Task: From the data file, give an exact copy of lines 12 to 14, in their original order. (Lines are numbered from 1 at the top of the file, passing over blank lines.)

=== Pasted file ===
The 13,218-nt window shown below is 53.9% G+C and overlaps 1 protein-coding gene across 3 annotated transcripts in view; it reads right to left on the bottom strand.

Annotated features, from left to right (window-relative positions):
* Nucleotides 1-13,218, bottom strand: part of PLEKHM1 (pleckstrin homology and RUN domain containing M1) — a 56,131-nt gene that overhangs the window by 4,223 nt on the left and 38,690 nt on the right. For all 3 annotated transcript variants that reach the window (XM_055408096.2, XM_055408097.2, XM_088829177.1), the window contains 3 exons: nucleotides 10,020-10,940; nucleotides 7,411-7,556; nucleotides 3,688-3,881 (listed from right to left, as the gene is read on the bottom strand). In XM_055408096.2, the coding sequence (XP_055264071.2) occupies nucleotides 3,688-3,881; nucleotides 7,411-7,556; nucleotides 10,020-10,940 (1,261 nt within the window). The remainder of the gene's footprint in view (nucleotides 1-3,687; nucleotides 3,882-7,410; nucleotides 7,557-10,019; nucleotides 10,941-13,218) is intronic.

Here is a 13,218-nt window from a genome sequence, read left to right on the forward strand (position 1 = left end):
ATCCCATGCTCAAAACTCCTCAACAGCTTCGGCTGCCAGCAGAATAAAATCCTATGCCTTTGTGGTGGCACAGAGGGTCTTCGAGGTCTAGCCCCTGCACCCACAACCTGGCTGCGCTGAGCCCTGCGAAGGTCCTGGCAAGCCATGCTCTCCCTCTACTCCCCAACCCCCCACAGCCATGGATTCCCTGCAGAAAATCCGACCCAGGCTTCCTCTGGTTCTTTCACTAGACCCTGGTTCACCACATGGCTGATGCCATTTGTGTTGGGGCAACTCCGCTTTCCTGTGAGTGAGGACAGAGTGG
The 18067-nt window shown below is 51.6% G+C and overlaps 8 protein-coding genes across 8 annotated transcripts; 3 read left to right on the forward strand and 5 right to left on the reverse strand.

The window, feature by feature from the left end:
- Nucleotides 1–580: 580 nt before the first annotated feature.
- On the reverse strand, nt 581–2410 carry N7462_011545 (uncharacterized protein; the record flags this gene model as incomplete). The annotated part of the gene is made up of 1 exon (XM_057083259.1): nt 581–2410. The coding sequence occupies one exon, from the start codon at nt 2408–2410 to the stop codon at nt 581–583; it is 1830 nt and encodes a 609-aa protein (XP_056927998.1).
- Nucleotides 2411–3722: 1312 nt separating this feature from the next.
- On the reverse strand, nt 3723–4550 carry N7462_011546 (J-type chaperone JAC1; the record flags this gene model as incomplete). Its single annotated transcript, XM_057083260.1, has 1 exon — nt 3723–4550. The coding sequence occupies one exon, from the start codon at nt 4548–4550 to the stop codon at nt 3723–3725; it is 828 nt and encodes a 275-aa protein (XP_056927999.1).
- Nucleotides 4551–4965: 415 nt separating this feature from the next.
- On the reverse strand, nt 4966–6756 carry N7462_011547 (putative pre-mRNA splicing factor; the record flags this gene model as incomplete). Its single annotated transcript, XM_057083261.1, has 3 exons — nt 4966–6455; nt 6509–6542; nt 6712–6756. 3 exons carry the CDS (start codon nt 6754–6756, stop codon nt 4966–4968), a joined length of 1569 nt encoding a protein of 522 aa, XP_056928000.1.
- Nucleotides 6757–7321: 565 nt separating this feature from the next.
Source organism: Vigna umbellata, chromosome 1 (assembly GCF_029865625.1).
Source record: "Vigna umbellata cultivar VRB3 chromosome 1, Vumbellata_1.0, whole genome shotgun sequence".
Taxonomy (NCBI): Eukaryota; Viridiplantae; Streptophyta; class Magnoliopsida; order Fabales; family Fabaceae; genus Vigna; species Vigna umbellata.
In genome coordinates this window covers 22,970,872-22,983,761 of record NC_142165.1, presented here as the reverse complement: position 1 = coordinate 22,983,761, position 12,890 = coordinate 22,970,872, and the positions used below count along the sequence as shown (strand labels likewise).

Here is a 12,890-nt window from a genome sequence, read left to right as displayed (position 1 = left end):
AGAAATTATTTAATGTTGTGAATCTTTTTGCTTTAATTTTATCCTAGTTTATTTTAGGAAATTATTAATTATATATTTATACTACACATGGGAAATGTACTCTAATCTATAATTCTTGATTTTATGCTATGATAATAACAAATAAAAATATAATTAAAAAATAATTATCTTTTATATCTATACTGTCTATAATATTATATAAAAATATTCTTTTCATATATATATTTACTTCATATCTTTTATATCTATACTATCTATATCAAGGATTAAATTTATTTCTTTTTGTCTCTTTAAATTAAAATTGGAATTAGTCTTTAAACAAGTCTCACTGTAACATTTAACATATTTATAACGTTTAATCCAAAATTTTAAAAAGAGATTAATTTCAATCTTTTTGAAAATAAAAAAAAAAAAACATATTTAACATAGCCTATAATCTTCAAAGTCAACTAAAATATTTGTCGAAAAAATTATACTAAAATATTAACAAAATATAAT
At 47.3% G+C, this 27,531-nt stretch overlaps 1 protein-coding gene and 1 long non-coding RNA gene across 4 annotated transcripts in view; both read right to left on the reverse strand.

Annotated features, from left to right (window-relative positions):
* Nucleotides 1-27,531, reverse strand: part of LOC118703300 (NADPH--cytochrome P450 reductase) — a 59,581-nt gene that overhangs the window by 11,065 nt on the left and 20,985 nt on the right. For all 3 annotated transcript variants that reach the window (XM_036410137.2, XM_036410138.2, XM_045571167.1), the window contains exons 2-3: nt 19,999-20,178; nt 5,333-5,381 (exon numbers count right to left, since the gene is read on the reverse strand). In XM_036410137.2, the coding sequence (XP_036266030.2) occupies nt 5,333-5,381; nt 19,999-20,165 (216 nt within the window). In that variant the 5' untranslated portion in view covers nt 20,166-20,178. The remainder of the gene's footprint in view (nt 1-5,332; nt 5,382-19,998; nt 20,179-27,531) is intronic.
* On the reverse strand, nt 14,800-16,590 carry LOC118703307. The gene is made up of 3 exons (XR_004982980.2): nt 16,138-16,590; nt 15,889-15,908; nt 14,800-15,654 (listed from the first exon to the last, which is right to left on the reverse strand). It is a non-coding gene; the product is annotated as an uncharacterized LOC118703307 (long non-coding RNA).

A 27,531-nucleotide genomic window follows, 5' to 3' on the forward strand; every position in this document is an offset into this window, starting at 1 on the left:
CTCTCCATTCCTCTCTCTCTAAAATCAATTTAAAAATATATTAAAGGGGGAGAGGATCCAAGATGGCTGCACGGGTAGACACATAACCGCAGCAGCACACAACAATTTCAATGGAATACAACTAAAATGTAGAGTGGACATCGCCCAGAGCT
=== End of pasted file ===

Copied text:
- Nucleotides 4551–4965: 415 nt separating this feature from the next.
- On the reverse strand, nt 4966–6756 carry N7462_011547 (putative pre-mRNA splicing factor; the record flags this gene model as incomplete). Its single annotated transcript, XM_057083261.1, has 3 exons — nt 4966–6455; nt 6509–6542; nt 6712–6756. 3 exons carry the CDS (start codon nt 6754–6756, stop codon nt 4966–4968), a joined length of 1569 nt encoding a protein of 522 aa, XP_056928000.1.
- Nucleotides 6757–7321: 565 nt separating this feature from the next.